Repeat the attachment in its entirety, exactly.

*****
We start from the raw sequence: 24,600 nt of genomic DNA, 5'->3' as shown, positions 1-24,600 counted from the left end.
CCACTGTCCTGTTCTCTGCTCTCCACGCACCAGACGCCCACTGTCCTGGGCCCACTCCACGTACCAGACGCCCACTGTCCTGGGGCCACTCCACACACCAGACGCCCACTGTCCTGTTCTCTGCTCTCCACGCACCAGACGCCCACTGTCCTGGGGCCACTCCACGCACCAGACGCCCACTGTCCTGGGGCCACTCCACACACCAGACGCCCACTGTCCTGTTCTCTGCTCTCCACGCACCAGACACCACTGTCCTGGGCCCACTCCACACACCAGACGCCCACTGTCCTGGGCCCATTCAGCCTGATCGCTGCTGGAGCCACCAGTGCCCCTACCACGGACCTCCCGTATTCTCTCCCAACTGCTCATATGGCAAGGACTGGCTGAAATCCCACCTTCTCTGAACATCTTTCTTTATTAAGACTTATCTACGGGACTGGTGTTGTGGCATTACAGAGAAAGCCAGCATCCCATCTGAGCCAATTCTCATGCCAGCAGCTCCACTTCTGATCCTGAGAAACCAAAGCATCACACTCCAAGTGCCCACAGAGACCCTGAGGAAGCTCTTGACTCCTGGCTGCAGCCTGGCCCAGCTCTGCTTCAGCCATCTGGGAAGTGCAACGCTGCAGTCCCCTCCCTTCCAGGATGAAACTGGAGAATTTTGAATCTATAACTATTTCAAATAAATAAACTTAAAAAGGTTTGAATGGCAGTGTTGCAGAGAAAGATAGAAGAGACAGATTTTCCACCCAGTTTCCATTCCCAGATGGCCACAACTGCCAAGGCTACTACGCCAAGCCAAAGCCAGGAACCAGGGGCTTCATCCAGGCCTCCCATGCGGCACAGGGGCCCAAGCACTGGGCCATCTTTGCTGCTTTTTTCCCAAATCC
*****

We start from the raw sequence: 24,600 nt of genomic DNA, 5'->3' as shown, positions 1-24,600 counted from the left end.
CCACTGTCCTGTTCTCTGCTCTCCACGCACCAGACGCCCACTGTCCTGGGCCCACTCCACGTACCAGACGCCCACTGTCCTGGGGCCACTCCACACACCAGACGCCCACTGTCCTGTTCTCTGCTCTCCACGCACCAGACGCCCACTGTCCTGGGGCCACTCCACGCACCAGACGCCCACTGTCCTGGGGCCACTCCACACACCAGACGCCCACTGTCCTGTTCTCTGCTCTCCACGCACCAGACACCACTGTCCTGGGCCCACTCCACACACCAGACGCCCACTGTCCTGGGCCCATTCAGCCTGATCGCTGCTGGAGCCACCAGTGCCCCTACCACGGACCTCCCGTATTCTCTCCCAACTGCTCATATGGCAAGGACTGGCTGAAATCCCACCTTCTCTGAACATCTTTCTTTATTAAGACTTATCTACGGGACTGGTGTTGTGGCATTACAGAGAAAGCCAGCATCCCATCTGAGCCAATTCTCATGCCAGCAGCTCCACTTCTGATCCTGAGAAACCAAAGCATCACACTCCAAGTGCCCACAGAGACCCTGAGGAAGCTCTTGACTCCTGGCTGCAGCCTGGCCCAGCTCTGCTTCAGCCATCTGGGAAGTGCAACGCTGCAGTCCCCTCCCTTCCAGGATGAAACTGGAGAATTTTGAATCTATAACTATTTCAAATAAATAAACTTAAAAAGGTTTGAATGGCAGTGTTGCAGAGAAAGATAGAAGAGACAGATTTTCCACCCAGTTTCCATTCCCAGATGGCCACAACTGCCAAGGCTACTACGCCAAGCCAAAGCCAGGAACCAGGGGCTTCATCCAGGCCTCCCATGCGGCACAGGGGCCCAAGCACTGGGCCATCTTTGCTGCTTTTTTCCCAAATCC